Install the VirtualWire Library

Install the ElapsedMillis Library

Install the Liquid Crystal I2C Library (Last one in the table)

Install the CH340G Arduino Clone Driver

To install the CH340G Driver, just open it, go to the CH341SER folder, and click on install SETUP.EXE.

Step 3: Solder

Depending on the Arduino clones you got, you may need to solder the header pins on the Nano, If you got a Chinese clone without headers, solder them and the ICSP (2 by 3) header, as you may need to burn a boot loader to the Arduino. I didn't solder them on, but I got lucky and the boot loader was installed already.

You will also have to solder the I2C adapter to the screen.

How to Solder The Nano (It is actually for the Pro Mini, but it's close enough)

How to Burn a Bootloader

Step 4: The Wires

I tried Fritzing but my laptop crashed when I did :(

For the Receiver (Arduino Nano)

  • On the I2C adapter
    • Device----------> Nano
    • VCC 5v
    • GND GND
    • SDA A4
    • SCL A5
  • On the RF chip (Reciever)
    • VCC 5v or D12
    • GND GND
    • Data* D11
  • On the switch
    • Middle pin Gnd
    • Other pin Power Supply-GND
  • Other
    • Power Supply+ VIN

(For some reason I put in a voltage divider to adjust to Nano VIN voltage. To do this move the power supply+ to one side of a potentiometer, the middle leg to the Nano VIN, and the other pin to the Arduino GND

*There may be more than one data pin. Only connect one of them (I did the one beside the ground pin).

For the Transmitter (Arduino Uno), It is set up so you can just plug in right into the Arduino headers, and yes, it is safe for I/O as when I tested, it doesn't take more than 40ma.

  • On the RF chip (Transmitter)
    • Device--------> Uno
    • GND D8
    • VCC D9
    • DATA D10
    • ANT ~20 cm wire (I used stranded, and twisted it tight to get electrical contact)

Step 5: The Reciever Code

I have tried to comment this code a lot to make it easy to understand, now that I look at it, a lot of them are pretty redundant... Oh well, at least you should be able to understand it.

You can see the simple structure of the code in the flow chart.

You should connect the LCD and run the I2C scanner (not by me) to find the address (mine was 0x27). Change the address at the top of the receiver code.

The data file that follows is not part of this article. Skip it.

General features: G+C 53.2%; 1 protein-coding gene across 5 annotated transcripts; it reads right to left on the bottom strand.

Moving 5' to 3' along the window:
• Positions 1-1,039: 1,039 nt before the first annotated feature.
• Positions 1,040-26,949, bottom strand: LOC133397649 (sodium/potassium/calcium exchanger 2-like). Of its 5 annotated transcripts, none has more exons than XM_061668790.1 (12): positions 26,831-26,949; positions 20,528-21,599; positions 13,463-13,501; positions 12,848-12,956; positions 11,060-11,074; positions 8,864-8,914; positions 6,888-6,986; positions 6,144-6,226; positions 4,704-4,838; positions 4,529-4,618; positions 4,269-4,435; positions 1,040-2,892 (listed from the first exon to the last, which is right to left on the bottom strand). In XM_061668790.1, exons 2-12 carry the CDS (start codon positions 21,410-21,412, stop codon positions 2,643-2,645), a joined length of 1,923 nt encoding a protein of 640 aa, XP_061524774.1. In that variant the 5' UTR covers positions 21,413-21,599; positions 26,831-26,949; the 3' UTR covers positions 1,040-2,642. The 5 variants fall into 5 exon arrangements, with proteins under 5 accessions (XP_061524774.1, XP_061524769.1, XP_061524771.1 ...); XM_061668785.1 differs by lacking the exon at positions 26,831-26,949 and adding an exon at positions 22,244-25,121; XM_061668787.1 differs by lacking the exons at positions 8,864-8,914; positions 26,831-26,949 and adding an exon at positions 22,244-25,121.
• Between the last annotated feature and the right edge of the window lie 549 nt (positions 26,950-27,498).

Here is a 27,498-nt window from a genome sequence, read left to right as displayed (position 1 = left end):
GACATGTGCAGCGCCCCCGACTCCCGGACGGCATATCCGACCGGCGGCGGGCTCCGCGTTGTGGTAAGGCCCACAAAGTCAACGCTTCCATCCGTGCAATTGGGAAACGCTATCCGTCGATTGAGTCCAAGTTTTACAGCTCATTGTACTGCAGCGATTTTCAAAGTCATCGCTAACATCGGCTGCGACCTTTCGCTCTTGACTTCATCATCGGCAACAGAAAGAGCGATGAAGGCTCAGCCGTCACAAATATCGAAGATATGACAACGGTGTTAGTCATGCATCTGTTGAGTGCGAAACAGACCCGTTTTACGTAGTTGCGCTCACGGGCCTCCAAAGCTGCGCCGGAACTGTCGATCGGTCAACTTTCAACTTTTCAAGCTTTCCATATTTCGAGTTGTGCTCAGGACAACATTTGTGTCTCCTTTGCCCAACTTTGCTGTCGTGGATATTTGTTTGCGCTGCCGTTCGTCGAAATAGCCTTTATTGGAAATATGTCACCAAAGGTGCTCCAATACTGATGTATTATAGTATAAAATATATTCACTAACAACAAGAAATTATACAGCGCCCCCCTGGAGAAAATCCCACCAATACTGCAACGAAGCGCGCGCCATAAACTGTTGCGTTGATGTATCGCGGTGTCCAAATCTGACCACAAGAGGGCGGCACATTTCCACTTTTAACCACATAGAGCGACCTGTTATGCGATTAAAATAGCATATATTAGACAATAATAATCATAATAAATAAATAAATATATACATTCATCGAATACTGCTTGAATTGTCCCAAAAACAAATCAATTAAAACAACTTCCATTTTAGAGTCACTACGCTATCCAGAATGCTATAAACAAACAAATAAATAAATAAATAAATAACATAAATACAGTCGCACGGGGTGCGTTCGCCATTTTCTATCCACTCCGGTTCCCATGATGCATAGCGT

Upload you sketch to your board. If you need help check out this. Arduino IDE will probably ask you if it can put the sketch in a folder, click yes.

If your Arduino Nano didn't come with a cable, make sure to check that you have a cable with power and data, as I spent a couple hours frustrated, One cable later, it worked

Step 6: Transmitter Code

This code is super simple, and probably won't really ever need changing if it is deployed.

For help refer to the previous step.

Step 7: How to Use

  1. Load code onto your Arduino's
  2. Open the Serial Monitor for the transmitter or plug in main micro controller's TX to the Transmitter Arduino RX
  3. Type text or a command (See Command List)
  4. wait for a couple of seconds while the data is transmitted.

Command List (Case-sensitive)

  • status, shows status icon in top right corner (change the boolean constat to 0 to disable by default)
  • clear, will clear the screen
  • on, will turn on the transmitter
  • off, will turn off the transmitter
  • {, If you precede a command with this, it will display the command on the LCD
  • nostatus, hides status icon (default)
  • backlight, activates backlight (default)
  • nobacklight, deactivates backlight (to set as default comment out lcd.backlight() is setup)
  • 1, set line number to one
  • 2, set line number to two
  • 3, set line number to three
  • 4, set line number to four

Step 8: Where to Next

  1. Make a case for it. (Done)
  2. Use nrf24l01 boards for a better range, and have addressable LCD screens, not to mention it is a transceiver, so we could mount switches on the LCD that can control the main micro controller
  3. Add a Bluetooth module that mirrors text to phones
  4. Make the status bar show the signal strength, not just weather it is connected or not

About This Instructable

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Bio: Hi, I am a Canadian student who is avid about all things electronic and stuff using microcontrollers.